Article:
La promozione dei valori italiani del Vecchio Continente fu l’impulso nell’estate del 1976 per portare il Festival italiano su Connecticut Street, nel cuore dello storico quartiere italiano dell’Old West Side di Buffalo. Quattro giorni di celebrazioni prendevano il via a luglio con una processione religiosa durante la quale una statua a grandezza naturale di Sant’Antonio con Gesù in braccio veniva trasportata su una piattaforma attraverso le gremite strade del quartiere. Praticamente tutti i venditori erano immigrati italiani o italoamericani di prima generazione che vendevano deliziosi piatti italiani o oggetti importati, in clima gioioso creato dalla musica italiana dal vivo eseguita da artisti locali.
Buffalo's old West Side, the 1970s, remains indelibly etched in my childhood memories because it was a simple yet prosperous time in Buffalo's rich, cultural history. It represented a special time when the West Side resonated with an old-country, Italian cultural flavor that was prominent in everything we did in our daily living. Importantly, it was a socially-significant and progressive time when Italian Americans came together, galvanizing, sometimes by necessity, on the West Side to forge a new, American identity while collectively maintaining the proud cultural, vocational and religious values instilled and experienced in sunny Italy.
Promoting old-country Italian values was unveiled as the theme and impetus behind relocating the Italian Festival to Connecticut Street on the old West Side in the summer of 1976. Connecticut St. was strategically selected because it was in the heart of Buffalo's Italian American community. "We are trying to recapture the old St. Anthony tradition. We are trying to revive the old ways of bringing people together," announced Chuck Griffasi, the 1976 event chairman. The Connecticut St. site certainly achieved that and much more. The Italian Festival was originally named "La Festa di San Antonio," in honor of Saint Anthony of Padua, Italy. It was formerly celebrated in downtown Buffalo at St. Anthony's Catholic Church on Court St. with the festivities taking place in the Canal District known as "The Hooks."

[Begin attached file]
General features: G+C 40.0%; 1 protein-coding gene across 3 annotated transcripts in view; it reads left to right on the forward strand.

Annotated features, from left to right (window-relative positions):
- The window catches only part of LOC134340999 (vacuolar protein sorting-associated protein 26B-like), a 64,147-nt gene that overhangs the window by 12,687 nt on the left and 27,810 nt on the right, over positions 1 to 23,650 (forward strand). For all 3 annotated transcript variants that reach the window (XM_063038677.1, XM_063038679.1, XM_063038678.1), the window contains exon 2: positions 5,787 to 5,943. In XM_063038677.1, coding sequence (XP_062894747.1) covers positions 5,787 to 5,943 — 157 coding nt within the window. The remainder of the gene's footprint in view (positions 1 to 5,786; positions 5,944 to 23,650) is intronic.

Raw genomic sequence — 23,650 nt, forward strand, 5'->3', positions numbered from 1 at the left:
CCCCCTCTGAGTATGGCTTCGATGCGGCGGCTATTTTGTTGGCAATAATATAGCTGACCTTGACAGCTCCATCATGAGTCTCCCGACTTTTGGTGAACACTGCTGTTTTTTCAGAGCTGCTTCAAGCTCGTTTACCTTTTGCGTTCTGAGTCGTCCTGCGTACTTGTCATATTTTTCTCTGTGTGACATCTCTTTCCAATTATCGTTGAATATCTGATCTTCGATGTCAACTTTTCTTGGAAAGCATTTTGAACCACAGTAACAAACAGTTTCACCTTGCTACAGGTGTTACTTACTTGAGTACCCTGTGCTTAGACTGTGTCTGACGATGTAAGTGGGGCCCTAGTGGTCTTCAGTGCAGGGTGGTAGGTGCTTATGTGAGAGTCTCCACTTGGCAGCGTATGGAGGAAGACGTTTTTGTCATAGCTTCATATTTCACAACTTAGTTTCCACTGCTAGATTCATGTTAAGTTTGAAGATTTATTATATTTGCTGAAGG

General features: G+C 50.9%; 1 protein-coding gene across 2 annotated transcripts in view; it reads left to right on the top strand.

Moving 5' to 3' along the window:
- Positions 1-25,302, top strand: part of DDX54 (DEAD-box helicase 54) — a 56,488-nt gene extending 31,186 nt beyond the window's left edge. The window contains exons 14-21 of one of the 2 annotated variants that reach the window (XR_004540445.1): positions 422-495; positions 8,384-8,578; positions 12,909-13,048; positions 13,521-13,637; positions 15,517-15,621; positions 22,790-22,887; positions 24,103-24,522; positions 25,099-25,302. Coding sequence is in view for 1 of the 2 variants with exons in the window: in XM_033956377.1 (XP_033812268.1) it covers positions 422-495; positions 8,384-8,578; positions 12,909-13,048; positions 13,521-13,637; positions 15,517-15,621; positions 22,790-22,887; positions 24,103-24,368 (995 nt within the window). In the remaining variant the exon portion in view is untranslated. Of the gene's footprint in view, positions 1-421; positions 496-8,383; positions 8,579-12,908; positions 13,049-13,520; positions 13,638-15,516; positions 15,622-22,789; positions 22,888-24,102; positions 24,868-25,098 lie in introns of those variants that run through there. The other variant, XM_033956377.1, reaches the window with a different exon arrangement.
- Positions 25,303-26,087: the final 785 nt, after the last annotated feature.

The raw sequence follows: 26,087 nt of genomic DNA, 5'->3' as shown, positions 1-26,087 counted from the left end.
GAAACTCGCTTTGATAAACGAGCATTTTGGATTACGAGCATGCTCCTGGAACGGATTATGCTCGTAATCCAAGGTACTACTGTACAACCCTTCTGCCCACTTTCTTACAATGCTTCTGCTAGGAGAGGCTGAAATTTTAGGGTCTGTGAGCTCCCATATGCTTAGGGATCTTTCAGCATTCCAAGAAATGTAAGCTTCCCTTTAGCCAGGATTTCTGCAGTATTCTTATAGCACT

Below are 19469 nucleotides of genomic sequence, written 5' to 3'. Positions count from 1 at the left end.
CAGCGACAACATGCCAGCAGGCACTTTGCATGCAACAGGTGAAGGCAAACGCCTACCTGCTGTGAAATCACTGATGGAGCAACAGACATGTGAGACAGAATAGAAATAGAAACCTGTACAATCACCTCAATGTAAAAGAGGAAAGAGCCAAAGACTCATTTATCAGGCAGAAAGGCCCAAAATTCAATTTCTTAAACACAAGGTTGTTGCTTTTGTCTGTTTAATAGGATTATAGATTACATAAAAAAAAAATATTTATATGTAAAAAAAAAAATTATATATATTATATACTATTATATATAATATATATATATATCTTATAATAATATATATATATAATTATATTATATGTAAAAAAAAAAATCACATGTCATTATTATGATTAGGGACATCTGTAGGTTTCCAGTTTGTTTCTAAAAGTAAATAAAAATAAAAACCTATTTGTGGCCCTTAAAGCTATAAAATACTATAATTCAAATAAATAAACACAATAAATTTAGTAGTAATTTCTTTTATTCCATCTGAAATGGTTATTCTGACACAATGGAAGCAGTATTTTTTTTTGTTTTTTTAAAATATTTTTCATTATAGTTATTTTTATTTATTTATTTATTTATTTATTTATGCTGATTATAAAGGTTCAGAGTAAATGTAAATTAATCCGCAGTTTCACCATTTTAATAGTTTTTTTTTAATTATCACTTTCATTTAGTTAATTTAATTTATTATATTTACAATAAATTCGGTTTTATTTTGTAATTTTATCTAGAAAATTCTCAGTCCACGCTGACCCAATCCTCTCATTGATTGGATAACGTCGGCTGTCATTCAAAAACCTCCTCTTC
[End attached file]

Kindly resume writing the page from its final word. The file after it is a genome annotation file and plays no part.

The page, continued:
The four-day Italian festival kicked off each July with a Catholic procession elevating the beautifully-decorated, life-size statue of St. Anthony holding the baby Jesus on a platform (at shoulder height) on thick, wooden rails and supported by six strong Italian men (three on each side), who were honored to literally shoulder and proudly display San Antonio that day. In the crowd, you could hear the native Italians repeatedly shouting, "Viva San Antonio," which translates to "Long live Saint Anthony."
The Connecticut Street Italian Festival was a small, quaint and authentic celebration and it had a distinct, Italian cultural imprint. Virtually all the vendors were Italian immigrants or first-generation Italian Americans, selling delicious Italian food and imported Italian memorabilia. The mouthwatering aroma of grilled sausage, onions and peppers was so inviting and permeated everywhere.
Live Italian music was performed by local artists like Chuck Cardone, the barber, and ensued all day long, one band after another it seemed. It featured the Italian dancers, games of chance, children's rides, the Ferris wheel, and much more. Then, the Italian Festival would crown its festival queen who would graciously address the festival-goers in the Italian language: a cultural tradition that is no longer. The cultural uniqueness of the Italian Festival on Connecticut Street remains a special memory to me.
Being Italian means everything to me. It exuded through me in multiple ways: the way I thought, my family, my friends, the language, the religion, the food, and the music. Sometimes I wish I could go back to 1976 and for that one day experience again those vivid, Italian cultural images proudly on display at the Connecticut Street Italian Festival. Admittedly, I don't think I will ever stop yearning for and reminiscing about that special time, the1970s, when Italian culture and pride was at a zenith and so tightly woven and expressed in our everyday activities and living contexts on the old West Side.